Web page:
The Berkeley at 420 Boylston Street, designed by the firm of Codman and Despradelle,  is a lyrically beautiful building that was completed in 1905.  Désiré Despradelle was a professor of architecture at MIT who had been educated at the Ecole des Beaux Arts in Paris–an architectural school that was highly influential on early 20th century U.S. architecture.   Boston lagged behind Chicago and New York in construction of the new steel-framed buildings (especially skyscrapers), and this building doesn’t compete on height, but its exterior is stunning–its steel frame ornamented with glazed terra-cotta, copper, and glass.

Now we get to a modern interpretation of the cornice.  This is the Harkness Graduate Center at Harvard designed by Walter Gropius around 1950.  Note that this building has very little of what we would call ornament.  There is almost nothing extra here; it has just enough to do the job.  Consequently the overall form of the building is accentuated and the details of construction become very important as visual elements since we have so little else to look at.  Look up where the building meets the sky and you see the human equivalent of a tail bone.  No tail just a remnant of one with that 3″ top piece of stone hanging over just 1.75″ (measured with my super accurate micrometer eyes).  I actually loved this building and even though it might look a bit foreboding in this image, it is nicely scaled outside creating an excellent courtyard beyond this front entry.  Inside is a total delight with lovely dining and study areas.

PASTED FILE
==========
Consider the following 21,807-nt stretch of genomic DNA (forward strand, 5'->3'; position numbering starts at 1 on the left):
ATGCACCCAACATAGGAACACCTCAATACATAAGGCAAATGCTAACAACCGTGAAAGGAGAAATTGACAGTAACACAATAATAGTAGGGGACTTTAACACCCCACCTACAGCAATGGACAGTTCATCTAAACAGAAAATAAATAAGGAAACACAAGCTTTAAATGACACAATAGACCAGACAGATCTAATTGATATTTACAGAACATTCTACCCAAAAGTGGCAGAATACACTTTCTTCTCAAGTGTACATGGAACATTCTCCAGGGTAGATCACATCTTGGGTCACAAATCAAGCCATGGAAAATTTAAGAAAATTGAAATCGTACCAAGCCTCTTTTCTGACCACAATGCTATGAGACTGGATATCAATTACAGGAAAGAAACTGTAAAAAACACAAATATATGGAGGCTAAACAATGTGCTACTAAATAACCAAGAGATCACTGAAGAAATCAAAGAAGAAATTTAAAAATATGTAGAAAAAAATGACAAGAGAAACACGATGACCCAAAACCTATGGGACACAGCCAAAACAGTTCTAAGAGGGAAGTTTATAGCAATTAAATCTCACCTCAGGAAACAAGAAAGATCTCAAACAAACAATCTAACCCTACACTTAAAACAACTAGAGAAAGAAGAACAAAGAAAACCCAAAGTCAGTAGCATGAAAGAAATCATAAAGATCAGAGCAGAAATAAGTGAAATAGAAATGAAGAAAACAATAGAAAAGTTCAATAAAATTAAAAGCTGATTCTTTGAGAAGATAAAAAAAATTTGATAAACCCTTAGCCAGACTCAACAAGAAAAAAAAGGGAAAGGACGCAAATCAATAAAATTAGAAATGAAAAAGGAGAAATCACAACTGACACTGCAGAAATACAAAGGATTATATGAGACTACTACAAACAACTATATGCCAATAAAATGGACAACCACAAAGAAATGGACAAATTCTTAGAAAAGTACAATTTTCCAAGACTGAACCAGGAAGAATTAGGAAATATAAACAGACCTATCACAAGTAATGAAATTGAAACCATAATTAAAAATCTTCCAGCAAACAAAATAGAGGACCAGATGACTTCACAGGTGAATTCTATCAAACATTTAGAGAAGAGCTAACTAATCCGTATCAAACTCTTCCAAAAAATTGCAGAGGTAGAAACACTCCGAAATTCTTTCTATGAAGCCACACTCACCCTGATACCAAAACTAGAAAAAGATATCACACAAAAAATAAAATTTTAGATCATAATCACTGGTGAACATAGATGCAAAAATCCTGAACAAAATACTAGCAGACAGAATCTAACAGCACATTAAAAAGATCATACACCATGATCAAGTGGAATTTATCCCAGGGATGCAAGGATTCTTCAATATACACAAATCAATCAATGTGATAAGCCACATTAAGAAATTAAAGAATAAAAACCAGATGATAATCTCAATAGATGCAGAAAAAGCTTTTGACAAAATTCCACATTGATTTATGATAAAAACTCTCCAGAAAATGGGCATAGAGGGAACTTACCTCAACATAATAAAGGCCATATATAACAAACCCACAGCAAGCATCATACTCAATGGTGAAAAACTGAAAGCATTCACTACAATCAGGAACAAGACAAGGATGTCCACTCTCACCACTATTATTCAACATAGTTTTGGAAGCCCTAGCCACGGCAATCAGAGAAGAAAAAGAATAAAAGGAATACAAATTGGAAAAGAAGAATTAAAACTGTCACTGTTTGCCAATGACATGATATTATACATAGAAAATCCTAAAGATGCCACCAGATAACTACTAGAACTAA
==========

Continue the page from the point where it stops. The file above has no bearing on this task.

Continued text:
Now for the tough guy of early modernism.  Le Corbusier (aka Edouard Jenneret) was a hero to me in architecture school (1984) whose luster has tarnished a tad since then.  This is the Carpenter Center for Visual Arts (art studios and gallery) at Harvard, completed in 1963.  This is an all concrete building, inside and out.  He was super clever.  Look at this tower element here in the foreground and see how the horizontal construction joints, those narrow 6″ bands are spaced so that, “oh wow, the last one just forms the hint of a cornice at the top”!  What a coincidence!  He was for sure not a cornice guy either but nifty how this worked out.  There is lots more to say on this building later on.  A future post is needed to see some of the form making that modernists have done up there at the edge of the sky